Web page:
DETROIT/TOKYO 02/Dec/2014: US auto safety regulators said Takata Corp\'s response to an order to expand a recall nationwide was \"disappointing\", critising the Japanese auto parts supplier for shirking responsibility over its potentially deadly air bags. Takata, at the centre of a global recall of more than 16 million cars in the past six years, had until Tuesday to respond to the National Highway Traffic Safety Administration\'s (NHTSA) order to expand a regional recall and replace driver-side air bags from across the United States. Takata has not made its response to NHTSA public, but a spokeswoman in Tokyo said the contents echoed a statement by the company\'s chief executive on Tuesday. In that statement, Shigehisa Takada left the decision for a nationwide recall up to automakers, and made no mention of whether Takata was admitting that its air bag inflators were defective, as ordered by NHTSA last week. \"Takata shares responsibility for keeping drivers safe, and we believe a
MUST DO MORE In his statement released on Tuesday in the United States, Takada outlined steps aimed at demonstrating Takata\'s commitment to safety, including forming an independent panel to audit its manufacturing procedures. Takata has recruited three former US transportation secretaries to help it navigate the growing crisis. Samuel K. Skinner, a former White House Chief of Staff and US Transportation Secretary, will lead an independent quality panel, while Rodney Slater and Norman Mineta will advise Takata. A report by the panel headed by Skinner on Takata\'s manufacturing processes will be made public, Takada said. He said Takata would take dramatic actions to increase output of replacement air bag inflator kits, including working with rivals and examining whether their products can be used safely. I know we can and must do more, he said.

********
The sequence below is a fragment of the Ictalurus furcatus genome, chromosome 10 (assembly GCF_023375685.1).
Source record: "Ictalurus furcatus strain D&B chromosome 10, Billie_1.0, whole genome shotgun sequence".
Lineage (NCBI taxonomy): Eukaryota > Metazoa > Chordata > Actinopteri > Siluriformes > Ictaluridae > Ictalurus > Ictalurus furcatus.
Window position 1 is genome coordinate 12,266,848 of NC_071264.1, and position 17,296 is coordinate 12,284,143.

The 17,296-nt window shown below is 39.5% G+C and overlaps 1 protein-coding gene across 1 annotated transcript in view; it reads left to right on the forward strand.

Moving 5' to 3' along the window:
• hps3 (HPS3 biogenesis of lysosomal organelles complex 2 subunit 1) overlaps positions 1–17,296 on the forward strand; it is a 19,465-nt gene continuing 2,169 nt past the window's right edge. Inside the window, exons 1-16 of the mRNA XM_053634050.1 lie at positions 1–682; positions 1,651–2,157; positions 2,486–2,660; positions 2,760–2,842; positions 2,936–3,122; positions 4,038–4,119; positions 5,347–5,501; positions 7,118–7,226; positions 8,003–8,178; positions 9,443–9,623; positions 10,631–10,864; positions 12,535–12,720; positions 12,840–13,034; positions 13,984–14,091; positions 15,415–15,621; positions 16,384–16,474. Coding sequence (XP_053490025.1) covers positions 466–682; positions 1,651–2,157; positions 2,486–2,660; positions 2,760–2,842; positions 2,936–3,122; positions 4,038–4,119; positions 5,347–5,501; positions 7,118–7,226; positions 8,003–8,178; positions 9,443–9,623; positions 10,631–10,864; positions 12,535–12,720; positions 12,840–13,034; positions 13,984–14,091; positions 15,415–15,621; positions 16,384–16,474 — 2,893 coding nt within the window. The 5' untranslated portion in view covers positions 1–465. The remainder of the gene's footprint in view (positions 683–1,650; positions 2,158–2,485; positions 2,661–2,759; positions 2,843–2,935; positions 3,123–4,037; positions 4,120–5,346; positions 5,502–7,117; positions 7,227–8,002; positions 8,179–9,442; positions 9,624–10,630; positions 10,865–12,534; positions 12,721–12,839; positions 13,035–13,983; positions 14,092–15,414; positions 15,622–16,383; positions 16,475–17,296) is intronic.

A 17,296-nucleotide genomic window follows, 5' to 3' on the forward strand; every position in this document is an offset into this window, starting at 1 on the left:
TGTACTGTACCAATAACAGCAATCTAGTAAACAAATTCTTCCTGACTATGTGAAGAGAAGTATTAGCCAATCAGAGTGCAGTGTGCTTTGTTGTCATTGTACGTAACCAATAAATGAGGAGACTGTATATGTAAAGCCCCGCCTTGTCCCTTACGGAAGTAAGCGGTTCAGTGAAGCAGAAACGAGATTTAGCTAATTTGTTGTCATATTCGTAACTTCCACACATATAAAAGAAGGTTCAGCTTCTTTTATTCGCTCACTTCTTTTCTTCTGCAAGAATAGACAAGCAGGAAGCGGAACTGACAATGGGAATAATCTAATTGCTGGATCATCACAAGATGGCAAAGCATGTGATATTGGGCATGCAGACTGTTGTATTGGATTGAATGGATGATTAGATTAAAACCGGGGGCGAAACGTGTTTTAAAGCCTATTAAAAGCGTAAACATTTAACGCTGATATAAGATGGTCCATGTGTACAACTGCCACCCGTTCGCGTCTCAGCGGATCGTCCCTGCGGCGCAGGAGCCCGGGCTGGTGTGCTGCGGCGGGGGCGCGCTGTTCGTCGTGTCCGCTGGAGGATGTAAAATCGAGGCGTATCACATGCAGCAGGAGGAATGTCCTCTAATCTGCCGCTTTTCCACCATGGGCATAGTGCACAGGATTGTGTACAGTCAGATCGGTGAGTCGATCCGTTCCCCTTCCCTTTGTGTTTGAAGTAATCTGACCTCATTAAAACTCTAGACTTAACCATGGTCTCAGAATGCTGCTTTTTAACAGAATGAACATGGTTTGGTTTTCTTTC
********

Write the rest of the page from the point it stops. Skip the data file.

CONGRESSIONAL HOT SEAT Takata\'s announcement comes ahead of a second congressional hearing on Wednesday that will likely focus on Takata\'s response to NHTSA\'s order. Hiroshi Shimizu, Takata\'s senior vice president for global quality assurance, said in prepared remarks that a phased-in recall should give priority to US regions with higher humidity - believed to be a factor in some air bag ruptures. Honda North America Executive Vice President Rick Schostek said in his testimony that a national recall would lead to parts shortages, but the Japanese automaker was seriously considering it for driver-side air bag inflators. Toyota North America Vice President Abbas Saadat said in his testimony that the automaker wanted additional assurances about the integrity and quality of Takata\'s manufacturing processes. Toyota and Honda called on Tuesday for independent industry-wide tests of Takata air bag inflators subject to recalls.